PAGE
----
Syrah, Enfield Wine Co. "Haynes Vineyard" 2013

Syrah, Enfield Wine Co. "Haynes Vineyard" 2013

Regular price $48.00 Sale

Syrah from a one of New California's Napa legends-in-the-making and one of Coombsville's most historic and valued sites. A knockout vintage too. You should probably buy this wine. 

A Q&A with John Lockwood, winemaker/vintner of Enfield Wine Co:

Compline: Haynes Vineyard is a living piece of Napa's viticultural history, but it's easy to overlook. What drew you to this site?  
John: I used to drive by it everyday on the way to Heron Lake and marvel at the old vines and rocky cobblestone soil, which I could see from the road. I also was a big fan of the Tulocay wines made from the site for many years, so Haynes was always on my radar. I walked the vineyard for the first time in 2010 and saw the volcanic ash subsoil and met Fernando Delgado, who by then already had been farming the vineyard for 40 years. It was one of the easiest decisions I have made in the wine business.

For years people said Syrah was the next big thing and it always fizzled. Do you think interest in cool-climate Syrah is finally giving it the platform it deserves?
I think consumers are a bit confused by Syrah, because winemakers have been a bit confused by it. Syrah grows really well in California, and has produced some of my all time favorite California wines, but stylistically it can be all over the map - from soft, pretty and floral, to big, bold and structured. While my personal pallet leans towards a “cooler-climate” style, I think we need to do a better job communicating what to expect from each bottle. That said, I do think Syrah can get “heavy” very quickly in our sunshine drenched climate, and a more nuanced style is where Syrah really inspires the most passion among its fans.

Q: What inherent qualities in Syrah do you like to emphasize in the finished wines? 
I want the finished wine to be both powerful . . and pretty, so I focus a lot on aromatics. As a site, Haynes naturally has power, structure, and acidity - so I am really trying to coax our those delicate floral notes to balance out that power. When I’m sampling the grapes for ripeness, there’s a moment where the violet jumps from the background to the foreground, and that’s when I know the aromatics will be explosive. Then I use whole cluster fermentation (which includes the grape stems) and age the wine in large format barrels to really emphasize and preserve those delicate aromatics.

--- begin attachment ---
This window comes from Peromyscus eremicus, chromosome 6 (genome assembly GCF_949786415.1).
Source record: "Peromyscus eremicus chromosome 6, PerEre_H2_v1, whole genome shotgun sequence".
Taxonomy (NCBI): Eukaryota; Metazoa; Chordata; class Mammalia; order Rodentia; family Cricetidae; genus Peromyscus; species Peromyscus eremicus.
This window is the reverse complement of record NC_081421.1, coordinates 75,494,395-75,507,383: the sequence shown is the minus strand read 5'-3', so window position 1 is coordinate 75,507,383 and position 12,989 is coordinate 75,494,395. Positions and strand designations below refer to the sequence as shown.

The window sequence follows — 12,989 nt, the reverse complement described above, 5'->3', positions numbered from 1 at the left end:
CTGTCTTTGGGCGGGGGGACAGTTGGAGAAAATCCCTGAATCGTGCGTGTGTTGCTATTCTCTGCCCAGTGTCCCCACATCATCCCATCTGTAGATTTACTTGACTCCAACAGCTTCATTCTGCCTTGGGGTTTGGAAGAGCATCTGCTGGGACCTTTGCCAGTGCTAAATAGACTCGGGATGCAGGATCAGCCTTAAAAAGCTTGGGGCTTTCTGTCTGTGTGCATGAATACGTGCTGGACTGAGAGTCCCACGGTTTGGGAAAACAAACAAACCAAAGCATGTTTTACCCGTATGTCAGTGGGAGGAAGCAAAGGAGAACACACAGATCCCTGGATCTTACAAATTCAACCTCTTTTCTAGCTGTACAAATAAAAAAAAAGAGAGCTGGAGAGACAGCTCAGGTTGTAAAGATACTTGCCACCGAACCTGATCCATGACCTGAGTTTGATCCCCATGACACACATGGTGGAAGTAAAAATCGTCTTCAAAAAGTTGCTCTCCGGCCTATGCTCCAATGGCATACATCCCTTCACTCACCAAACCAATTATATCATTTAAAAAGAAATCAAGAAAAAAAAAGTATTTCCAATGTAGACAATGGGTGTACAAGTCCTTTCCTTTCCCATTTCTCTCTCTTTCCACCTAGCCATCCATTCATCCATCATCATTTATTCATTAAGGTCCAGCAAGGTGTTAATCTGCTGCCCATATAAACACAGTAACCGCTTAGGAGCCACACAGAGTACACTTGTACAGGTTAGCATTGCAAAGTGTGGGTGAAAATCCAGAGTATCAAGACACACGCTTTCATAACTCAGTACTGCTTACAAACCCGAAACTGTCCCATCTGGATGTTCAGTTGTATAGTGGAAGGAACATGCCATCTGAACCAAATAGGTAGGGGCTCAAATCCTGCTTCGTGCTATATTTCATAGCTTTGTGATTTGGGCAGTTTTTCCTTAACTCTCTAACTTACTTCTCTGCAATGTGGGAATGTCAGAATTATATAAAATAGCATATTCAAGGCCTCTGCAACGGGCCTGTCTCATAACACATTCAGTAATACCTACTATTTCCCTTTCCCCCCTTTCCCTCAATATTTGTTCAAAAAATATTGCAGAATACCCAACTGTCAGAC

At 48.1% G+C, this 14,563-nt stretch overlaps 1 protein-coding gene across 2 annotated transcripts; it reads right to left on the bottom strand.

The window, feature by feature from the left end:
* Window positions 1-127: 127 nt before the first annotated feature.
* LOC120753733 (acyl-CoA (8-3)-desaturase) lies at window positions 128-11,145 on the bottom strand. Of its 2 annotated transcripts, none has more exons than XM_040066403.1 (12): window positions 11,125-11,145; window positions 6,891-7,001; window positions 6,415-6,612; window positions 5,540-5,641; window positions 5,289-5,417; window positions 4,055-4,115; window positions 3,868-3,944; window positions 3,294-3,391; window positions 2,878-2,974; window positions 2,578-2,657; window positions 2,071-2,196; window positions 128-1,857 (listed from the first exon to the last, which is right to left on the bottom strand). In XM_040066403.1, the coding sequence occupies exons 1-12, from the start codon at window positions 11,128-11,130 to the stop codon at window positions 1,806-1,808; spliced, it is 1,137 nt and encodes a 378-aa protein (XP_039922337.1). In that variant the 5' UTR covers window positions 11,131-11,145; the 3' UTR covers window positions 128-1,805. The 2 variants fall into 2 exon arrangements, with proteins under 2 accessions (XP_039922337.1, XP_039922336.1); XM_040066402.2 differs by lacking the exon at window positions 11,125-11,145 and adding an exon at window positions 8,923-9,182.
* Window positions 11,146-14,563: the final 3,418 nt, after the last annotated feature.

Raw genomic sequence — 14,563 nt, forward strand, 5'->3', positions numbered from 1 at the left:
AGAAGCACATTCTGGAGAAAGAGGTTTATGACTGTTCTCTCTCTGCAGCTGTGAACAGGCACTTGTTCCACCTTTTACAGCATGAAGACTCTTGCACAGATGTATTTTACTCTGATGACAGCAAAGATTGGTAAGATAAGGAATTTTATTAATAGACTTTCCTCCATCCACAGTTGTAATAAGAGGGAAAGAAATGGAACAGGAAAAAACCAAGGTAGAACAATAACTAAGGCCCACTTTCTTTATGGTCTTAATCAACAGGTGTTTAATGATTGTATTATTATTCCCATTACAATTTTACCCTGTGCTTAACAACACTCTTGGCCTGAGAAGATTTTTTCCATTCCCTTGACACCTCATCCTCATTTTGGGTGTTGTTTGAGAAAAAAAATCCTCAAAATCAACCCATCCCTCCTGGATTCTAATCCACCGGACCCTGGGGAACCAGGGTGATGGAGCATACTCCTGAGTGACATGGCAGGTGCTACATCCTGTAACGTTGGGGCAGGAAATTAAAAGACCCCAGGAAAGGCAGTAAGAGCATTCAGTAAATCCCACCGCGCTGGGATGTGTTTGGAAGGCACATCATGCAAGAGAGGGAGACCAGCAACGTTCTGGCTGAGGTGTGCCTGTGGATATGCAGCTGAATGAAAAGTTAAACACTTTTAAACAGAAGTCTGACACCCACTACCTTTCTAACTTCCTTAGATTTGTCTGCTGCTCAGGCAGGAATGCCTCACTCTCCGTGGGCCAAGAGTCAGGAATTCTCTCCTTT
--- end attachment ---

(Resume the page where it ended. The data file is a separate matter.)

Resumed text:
Q: 2013 was a great vintage for Cabernet in Napa Valley. How did Syrah fare? 
It was a great vintage for Syrah as well, especially for aging. It was a structured vintage, that also maintained excellent natural acidity. The combination meant the wines were a bit tight upon early release, but they are aging very gracefully and should be among the longest lived of any vintage we have made.

Q: Drink this now or forget about it in the cellar for a few years?
The drinking window is open, but closer to the beginning than the end. It is in a great place right now and no one should hesitate to open a bottle. For the serious collectors, I expect we are about 2-3 years away from hitting its absolute peak. I am quite fond of the 8-15 year window on Syrah, when the wine has shed its baby fat and built up some deep complexity, but still holds much of its primary freshness. 
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Must be 21 years old to purchase. ID is required at delivery or in-store pickup.